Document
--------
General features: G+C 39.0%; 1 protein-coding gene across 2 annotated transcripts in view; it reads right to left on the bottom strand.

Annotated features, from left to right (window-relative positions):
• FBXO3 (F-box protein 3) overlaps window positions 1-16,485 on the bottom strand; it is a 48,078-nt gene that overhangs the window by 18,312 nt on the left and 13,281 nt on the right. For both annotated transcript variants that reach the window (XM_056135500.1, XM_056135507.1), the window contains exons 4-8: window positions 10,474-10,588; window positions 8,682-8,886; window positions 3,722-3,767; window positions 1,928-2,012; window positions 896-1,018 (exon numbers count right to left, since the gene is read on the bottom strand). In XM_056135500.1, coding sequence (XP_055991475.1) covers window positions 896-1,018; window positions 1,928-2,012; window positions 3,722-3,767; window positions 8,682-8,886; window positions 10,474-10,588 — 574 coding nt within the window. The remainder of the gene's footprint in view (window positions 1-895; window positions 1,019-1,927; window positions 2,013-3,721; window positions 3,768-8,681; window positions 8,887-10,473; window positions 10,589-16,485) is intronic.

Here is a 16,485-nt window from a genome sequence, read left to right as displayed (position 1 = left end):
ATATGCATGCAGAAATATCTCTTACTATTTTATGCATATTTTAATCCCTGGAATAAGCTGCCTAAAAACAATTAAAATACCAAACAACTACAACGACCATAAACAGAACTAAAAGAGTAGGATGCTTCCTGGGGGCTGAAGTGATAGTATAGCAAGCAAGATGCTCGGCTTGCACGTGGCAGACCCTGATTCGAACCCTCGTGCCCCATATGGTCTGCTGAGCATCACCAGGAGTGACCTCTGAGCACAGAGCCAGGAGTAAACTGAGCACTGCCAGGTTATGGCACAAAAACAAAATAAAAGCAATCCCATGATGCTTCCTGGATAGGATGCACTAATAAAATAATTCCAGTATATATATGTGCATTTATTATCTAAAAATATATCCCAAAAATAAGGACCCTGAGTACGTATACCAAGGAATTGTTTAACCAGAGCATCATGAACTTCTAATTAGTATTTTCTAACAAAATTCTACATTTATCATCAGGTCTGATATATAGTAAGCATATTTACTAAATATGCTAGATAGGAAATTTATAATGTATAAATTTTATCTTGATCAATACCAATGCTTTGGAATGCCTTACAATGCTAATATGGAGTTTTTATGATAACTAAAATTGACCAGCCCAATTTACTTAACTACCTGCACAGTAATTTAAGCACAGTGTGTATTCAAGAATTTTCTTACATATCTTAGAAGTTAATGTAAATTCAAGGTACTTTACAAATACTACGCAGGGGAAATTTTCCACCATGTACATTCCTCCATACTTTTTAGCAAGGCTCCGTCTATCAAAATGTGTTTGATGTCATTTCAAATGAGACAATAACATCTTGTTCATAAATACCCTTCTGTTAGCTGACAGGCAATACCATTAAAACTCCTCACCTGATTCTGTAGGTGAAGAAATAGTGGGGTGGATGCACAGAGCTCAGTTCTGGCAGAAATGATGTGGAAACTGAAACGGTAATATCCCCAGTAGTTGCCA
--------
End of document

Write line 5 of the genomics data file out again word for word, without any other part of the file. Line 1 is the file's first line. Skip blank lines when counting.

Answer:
ATATGCATGCAGAAATATCTCTTACTATTTTATGCATATTTTAATCCCTGGAATAAGCTGCCTAAAAACAATTAAAATACCAAACAACTACAACGACCATAAACAGAACTAAAAGAGTAGGATGCTTCCTGGGGGCTGAAGTGATAGTATAGCAAGCAAGATGCTCGGCTTGCACGTGGCAGACCCTGATTCGAACCCTCGTGCCCCATATGGTCTGCTGAGCATCACCAGGAGTGACCTCTGAGCACAGAGCCAGGAGTAAACTGAGCACTGCCAGGTTATGGCACAAAAACAAAATAAAAGCAATCCCATGATGCTTCCTGGATAGGATGCACTAATAAAATAATTCCAGTATATATATGTGCATTTATTATCTAAAAATATATCCCAAAAATAAGGACCCTGAGTACGTATACCAAGGAATTGTTTAACCAGAGCATCATGAACTTCTAATTAGTATTTTCTAACAAAATTCTACATTTATCATCAGGTCTGATATATAGTAAGCATATTTACTAAATATGCTAGATAGGAAATTTATAATGTATAAATTTTATCTTGATCAATACCAATGCTTTGGAATGCCTTACAATGCTAATATGGAGTTTTTATGATAACTAAAATTGACCAGCCCAATTTACTTAACTACCTGCACAGTAATTTAAGCACAGTGTGTATTCAAGAATTTTCTTACATATCTTAGAAGTTAATGTAAATTCAAGGTACTTTACAAATACTACGCAGGGGAAATTTTCCACCATGTACATTCCTCCATACTTTTTAGCAAGGCTCCGTCTATCAAAATGTGTTTGATGTCATTTCAAATGAGACAATAACATCTTGTTCATAAATACCCTTCTGTTAGCTGACAGGCAATACCATTAAAACTCCTCACCTGATTCTGTAGGTGAAGAAATAGTGGGGTGGATGCACAGAGCTCAGTTCTGGCAGAAATGATGTGGAAACTGAAACGGTAATATCCCCAGTAGTTGCCA